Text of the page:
Verizon ready to activate cell towers
"I think we're close. I think we have all we need in place, we're just optimizing right now," said Director of Networks for Verizon Wireless Richard Enwright. "We did have some holdups getting lines and power to all of the sites."
The towers will provide continuous digital cell service from Rutland County to the Massachusetts border, including some locations that do not currently have cellular service.
By November, all but two sites had been built, with locations in Pownal and Sunderland awaiting construction. Those sites are completed, said Enwright.
Now, Verizon employees are testing the towers to ensure that the system operates properly and there is no interference, according to Enwright.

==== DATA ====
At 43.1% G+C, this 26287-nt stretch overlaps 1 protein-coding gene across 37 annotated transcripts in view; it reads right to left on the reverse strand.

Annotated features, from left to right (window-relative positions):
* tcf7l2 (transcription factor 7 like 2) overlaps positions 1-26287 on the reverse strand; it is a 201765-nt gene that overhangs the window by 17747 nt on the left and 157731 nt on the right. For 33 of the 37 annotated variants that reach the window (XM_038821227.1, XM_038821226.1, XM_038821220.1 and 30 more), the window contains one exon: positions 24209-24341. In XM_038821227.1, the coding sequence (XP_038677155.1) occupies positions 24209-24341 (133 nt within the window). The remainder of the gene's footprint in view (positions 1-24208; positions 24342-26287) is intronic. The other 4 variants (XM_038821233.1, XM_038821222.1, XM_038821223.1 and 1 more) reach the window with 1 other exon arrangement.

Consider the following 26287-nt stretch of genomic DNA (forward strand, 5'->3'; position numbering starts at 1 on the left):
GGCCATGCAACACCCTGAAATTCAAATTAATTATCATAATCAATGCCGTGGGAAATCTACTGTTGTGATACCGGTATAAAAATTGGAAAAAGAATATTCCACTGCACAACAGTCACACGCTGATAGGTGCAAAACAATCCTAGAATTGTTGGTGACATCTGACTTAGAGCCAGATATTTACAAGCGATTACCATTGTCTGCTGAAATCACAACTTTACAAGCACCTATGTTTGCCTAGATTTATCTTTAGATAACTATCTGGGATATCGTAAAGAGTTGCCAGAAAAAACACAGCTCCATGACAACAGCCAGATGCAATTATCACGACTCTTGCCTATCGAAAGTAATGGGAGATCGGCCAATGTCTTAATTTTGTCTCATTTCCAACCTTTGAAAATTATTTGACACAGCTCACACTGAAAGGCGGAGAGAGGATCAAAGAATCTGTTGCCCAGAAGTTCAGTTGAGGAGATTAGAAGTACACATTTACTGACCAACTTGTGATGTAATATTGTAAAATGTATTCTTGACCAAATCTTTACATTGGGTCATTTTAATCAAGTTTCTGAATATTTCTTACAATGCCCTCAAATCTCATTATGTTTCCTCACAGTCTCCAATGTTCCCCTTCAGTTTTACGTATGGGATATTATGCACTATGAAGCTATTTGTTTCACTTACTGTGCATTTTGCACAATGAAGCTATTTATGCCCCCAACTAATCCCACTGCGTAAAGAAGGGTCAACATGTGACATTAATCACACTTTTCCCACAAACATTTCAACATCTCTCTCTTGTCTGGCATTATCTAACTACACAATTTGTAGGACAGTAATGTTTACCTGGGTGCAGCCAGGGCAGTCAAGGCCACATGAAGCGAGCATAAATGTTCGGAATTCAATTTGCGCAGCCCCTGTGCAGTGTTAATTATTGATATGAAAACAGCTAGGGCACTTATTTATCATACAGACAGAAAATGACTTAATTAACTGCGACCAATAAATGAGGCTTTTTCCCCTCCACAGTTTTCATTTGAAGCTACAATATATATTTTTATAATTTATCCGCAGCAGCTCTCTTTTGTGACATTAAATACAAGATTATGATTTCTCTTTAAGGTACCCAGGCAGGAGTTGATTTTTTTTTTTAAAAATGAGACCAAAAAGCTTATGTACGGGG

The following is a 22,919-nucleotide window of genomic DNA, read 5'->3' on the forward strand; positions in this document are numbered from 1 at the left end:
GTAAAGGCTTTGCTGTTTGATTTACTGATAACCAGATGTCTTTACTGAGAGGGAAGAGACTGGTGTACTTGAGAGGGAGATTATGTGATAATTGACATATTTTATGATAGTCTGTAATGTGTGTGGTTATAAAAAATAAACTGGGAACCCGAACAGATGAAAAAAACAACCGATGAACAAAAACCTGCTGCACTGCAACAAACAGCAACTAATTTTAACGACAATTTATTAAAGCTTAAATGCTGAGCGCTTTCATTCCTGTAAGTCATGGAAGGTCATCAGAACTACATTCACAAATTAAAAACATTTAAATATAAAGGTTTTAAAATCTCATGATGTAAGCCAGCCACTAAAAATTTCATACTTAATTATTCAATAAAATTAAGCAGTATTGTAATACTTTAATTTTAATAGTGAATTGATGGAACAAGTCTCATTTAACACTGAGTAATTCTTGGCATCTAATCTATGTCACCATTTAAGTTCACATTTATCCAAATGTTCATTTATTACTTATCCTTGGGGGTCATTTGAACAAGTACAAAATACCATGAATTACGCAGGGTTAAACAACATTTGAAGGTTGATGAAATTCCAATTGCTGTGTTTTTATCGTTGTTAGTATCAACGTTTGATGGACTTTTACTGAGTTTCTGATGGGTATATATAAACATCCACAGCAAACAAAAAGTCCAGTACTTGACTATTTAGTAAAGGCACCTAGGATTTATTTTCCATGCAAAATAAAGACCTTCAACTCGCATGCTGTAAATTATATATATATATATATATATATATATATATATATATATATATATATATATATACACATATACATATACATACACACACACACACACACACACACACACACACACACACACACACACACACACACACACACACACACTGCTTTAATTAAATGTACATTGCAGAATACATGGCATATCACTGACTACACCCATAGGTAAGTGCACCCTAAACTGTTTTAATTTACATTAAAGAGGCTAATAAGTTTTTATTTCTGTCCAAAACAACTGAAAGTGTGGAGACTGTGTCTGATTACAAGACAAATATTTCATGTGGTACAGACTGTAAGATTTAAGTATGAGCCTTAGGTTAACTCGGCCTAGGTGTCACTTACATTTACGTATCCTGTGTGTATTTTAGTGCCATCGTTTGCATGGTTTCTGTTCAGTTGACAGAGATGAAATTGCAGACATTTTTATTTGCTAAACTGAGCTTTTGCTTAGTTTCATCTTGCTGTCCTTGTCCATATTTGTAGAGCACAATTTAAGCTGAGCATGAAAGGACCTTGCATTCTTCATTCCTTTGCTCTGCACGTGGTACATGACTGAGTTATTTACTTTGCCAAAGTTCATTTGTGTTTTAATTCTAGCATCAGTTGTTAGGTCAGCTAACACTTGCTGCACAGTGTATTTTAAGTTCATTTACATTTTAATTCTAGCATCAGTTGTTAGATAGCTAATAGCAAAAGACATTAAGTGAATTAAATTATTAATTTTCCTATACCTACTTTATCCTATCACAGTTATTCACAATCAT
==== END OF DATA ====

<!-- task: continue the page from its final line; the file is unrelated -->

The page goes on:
In Pownal, some residents claimed to have connected to the network while Verizon was testing the sites.
Brian Sullivan, an attorney for Verizon, told the Bennington County Regional Commission in November that the sites would be activated by the end of December. Enwright said that the delay in providing power to all the sites is typical.
"We only missed the end of the year by a couple days," said Enwright. "I think we're really close."
Enwright said that once the tests are completed, Verizon will announce when the sites will be activated.
The Pownal site, which is located on Michael and Marilyn Gardner's farm, is a temporary cell tower known as a COW, an acronym for Cell on Wheels. Verizon originally proposed installing a wind turbine and cell tower mixed structure at the site, but the Public Service Board rejected the proposal, stating that the board did not have authorization to approve electric generating structures.
Vermont statutes now allow the board to approve those requests but Verizon is required to reapply for the permit. Nine towers to the north of Pownal could not have been activated without the COW temporary tower in place.
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